“All that was barely a drop in the bucket for them,” I remind her.

“That’s not the way I was raised to think about it. Money has value, even when you have a lot of it. I did appreciate it. I still do. I’m grateful I was able to simultaneously get an education and prioritize my time with Cami.” She grips the counter, her knuckles turning white. “When we were in Vegas, I told you that I wouldn’t work for Knox Bourbon, but I didn’t exactly get there right away. When I moved home after graduation, Dad gave me a position with the company. It was a joke. He had one of his guys following me around all the time, reporting every move I made to him. If I took a long lunch break, Dad knew. If I stayed late at work, Dad knew. And God forbid I tried something different in the company, like tweak our branding or bring in a new product line. I couldn’t stand it, so one day I said enough and quit.”

I see the angst from that decision on her face, the weight of it. I know her father well enough to know there were consequences before I ask, “What did he do?”

“The same thing he would’ve done when I was a child,” she says with a bitter smile. “He took away my privileges. The car I’d been driving since high school? It was in his name, and he took it back. The house I lived in and all the furniture in it? In his name. The savings account I pulled from when money was tight? All of it was in his name. As much as I’d told myself that I didn’t take any of it for granted, I’d always thought of it as mine. But it wasn’t.”

“And the asshole just took it all away.” Of course he did. That’s Abraham Knox’s MO. Own everything, and you can control everything. In her darker moments, Brinley used to joke that he was pissed his money couldn’t make cancer answer to him.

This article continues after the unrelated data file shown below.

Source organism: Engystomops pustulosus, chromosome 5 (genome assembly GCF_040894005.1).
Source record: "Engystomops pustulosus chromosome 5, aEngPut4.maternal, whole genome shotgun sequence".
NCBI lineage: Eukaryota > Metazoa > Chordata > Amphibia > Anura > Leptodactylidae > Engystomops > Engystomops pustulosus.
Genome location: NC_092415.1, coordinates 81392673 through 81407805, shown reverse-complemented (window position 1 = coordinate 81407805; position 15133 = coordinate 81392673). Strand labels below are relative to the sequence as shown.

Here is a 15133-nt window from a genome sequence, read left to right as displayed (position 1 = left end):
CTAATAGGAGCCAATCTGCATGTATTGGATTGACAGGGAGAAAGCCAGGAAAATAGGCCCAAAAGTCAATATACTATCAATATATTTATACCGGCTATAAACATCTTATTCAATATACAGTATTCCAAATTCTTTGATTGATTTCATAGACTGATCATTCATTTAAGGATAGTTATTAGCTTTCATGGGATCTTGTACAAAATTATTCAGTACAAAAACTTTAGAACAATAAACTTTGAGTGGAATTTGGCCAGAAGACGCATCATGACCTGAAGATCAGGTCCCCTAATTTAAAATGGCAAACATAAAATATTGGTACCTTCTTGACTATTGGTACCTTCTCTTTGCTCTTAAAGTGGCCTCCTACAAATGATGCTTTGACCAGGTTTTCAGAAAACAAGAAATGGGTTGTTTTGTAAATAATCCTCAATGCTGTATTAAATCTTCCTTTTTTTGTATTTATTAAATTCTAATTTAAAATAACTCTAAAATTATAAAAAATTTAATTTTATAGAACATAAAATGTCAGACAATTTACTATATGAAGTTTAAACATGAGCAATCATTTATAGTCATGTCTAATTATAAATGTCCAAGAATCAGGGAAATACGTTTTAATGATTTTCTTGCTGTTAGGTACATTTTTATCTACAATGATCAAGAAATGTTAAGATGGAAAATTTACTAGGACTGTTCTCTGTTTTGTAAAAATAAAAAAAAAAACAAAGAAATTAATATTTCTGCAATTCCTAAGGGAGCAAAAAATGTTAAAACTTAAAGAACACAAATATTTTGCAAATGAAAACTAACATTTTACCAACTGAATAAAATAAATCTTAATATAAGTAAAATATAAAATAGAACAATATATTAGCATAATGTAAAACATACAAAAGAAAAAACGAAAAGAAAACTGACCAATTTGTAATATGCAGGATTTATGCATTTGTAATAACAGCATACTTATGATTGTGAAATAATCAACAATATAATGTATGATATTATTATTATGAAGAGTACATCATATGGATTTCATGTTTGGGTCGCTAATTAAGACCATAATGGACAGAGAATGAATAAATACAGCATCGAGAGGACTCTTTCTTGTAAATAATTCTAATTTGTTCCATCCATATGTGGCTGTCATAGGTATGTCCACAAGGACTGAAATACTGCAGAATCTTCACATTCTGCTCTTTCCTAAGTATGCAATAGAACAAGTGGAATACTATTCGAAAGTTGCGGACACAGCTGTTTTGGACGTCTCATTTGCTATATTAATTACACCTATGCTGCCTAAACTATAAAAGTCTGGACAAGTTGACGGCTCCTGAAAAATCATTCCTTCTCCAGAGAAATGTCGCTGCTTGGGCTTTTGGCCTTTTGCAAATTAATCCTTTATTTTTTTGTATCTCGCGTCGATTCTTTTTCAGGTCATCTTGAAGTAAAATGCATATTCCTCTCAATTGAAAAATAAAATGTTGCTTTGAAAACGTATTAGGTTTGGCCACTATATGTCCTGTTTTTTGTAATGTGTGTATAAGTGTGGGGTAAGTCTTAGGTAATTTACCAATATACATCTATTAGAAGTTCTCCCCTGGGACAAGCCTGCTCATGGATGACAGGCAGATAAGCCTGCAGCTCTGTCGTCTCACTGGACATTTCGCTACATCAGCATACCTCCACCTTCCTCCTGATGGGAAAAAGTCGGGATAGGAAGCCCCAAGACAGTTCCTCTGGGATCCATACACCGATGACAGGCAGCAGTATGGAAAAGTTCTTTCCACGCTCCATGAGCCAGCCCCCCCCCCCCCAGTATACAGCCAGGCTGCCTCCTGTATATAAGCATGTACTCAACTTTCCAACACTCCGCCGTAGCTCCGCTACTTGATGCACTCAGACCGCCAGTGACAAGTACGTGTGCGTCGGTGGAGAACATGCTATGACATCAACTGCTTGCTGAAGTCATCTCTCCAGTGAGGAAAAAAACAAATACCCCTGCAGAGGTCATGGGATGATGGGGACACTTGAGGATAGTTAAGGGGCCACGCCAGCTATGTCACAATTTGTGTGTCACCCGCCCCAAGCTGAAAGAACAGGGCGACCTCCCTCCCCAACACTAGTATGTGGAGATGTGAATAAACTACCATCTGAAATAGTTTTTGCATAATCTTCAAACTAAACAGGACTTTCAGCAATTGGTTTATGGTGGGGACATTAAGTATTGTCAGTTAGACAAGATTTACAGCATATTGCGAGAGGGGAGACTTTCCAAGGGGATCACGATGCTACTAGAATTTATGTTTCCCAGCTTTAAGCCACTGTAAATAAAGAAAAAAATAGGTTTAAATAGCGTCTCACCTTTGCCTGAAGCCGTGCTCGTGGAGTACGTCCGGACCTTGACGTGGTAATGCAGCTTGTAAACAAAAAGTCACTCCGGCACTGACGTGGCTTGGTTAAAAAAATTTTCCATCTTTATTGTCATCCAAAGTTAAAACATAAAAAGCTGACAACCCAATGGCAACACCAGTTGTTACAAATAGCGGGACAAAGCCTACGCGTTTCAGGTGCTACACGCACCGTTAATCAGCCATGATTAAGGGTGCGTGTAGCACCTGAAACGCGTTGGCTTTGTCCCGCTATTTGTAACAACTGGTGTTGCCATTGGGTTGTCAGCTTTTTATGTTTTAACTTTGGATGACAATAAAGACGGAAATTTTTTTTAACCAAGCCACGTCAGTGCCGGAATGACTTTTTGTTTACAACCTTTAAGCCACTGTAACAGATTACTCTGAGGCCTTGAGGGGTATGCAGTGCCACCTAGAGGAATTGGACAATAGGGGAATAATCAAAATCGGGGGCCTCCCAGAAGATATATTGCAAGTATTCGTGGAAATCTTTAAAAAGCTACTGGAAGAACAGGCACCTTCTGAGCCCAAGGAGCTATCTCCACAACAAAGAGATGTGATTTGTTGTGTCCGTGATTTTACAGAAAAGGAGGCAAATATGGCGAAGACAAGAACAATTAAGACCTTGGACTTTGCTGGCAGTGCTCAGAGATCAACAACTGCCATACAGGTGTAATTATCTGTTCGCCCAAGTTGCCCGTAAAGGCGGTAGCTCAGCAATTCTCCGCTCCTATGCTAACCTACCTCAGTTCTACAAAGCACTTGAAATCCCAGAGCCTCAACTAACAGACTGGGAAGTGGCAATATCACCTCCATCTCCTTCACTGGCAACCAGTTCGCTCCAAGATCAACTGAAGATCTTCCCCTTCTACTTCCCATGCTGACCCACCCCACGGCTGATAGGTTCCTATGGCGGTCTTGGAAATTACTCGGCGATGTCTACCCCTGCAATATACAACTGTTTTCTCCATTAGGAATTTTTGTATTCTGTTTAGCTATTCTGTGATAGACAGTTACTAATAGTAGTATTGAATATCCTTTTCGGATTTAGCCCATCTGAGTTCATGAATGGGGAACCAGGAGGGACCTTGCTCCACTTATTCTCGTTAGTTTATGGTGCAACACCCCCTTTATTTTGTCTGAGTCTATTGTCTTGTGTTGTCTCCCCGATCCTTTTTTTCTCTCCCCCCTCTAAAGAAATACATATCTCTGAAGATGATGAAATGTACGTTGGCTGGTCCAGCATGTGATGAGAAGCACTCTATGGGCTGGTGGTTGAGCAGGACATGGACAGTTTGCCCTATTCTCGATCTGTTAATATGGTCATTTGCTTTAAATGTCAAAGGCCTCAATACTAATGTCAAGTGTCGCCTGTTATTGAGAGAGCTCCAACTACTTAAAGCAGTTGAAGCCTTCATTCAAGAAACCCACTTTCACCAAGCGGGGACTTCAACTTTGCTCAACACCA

She shakes her head. “I thought I’d be fine on my own. Everyone else buys their own cars and pays their own rent. Then Dad started sending me monthly bills for the education and accommodations he’d paid for. He said that since he’d paid for it with the understanding that I’d be working at his company, I had to pay him back.”

I feel my hands ball into fists. “He really hasn’t changed.”

She scoffs. “Not at all. But he didn’t think I’d pay it. He thought I’d bend to his will and go back to how things were—me right under his thumb where he wanted me. But I was too proud and wanted to prove I didn’t need him. I made that payment every month, with interest, even while it meant my other debts piled up. By the time I got my first paycheck at The Orchid, I was already buried by credit card debt. I needed a car to get Cami to school and myself to work, and I needed groceries and a roof over my head, some basic furniture for the one-bedroom apartment I was renting . . .” She shakes her head, eyes out of focus as she looks at the floor. “He took away everything, and I thought I could start over, but it was so much harder than I’d ever imagined.”

“But you did it,” I say, and I’m so fucking proud of her. She always wanted to get out from under his thumb, dreamed of it the way other people dream of the kind of fancy possessions she had when he ruled her life.

“I didn’t do a very good job with it. The first car I bought in my own name was repossessed, because once I realized I didn’t stand a chance of making the payments, I had no idea what to do. Then I missed enough credit card payments and incurred enough late fees that I wanted to go back and shake twenty-two-year-old me. I’m better with money now. I know where to scrimp and save, but the consequences of those early days still follow me.”

I stare at her for a long time, thinking through everything I know about her relationship with Julian and how quickly things changed between them after Vegas. “Brinley . . .” Sighing, I step forward, then tuck my hands in my pockets. Having her this close makes touching her far too tempting. “You know how things have changed for me. I could take care of you, and any of these lingering financial worries. With a combination of hard work and great luck, I’ve managed—”

“I don’t want your money.” She steps around me and walks to the oven, checking on the pastries inside while putting distance between us.

“Is that part of the reason why you agreed to marry him? For the stability?” I need her to say yes. I need this to be about what Julian can provide for her and Cami, but she stiffens, and when she spins on me, her eyes are blazing.

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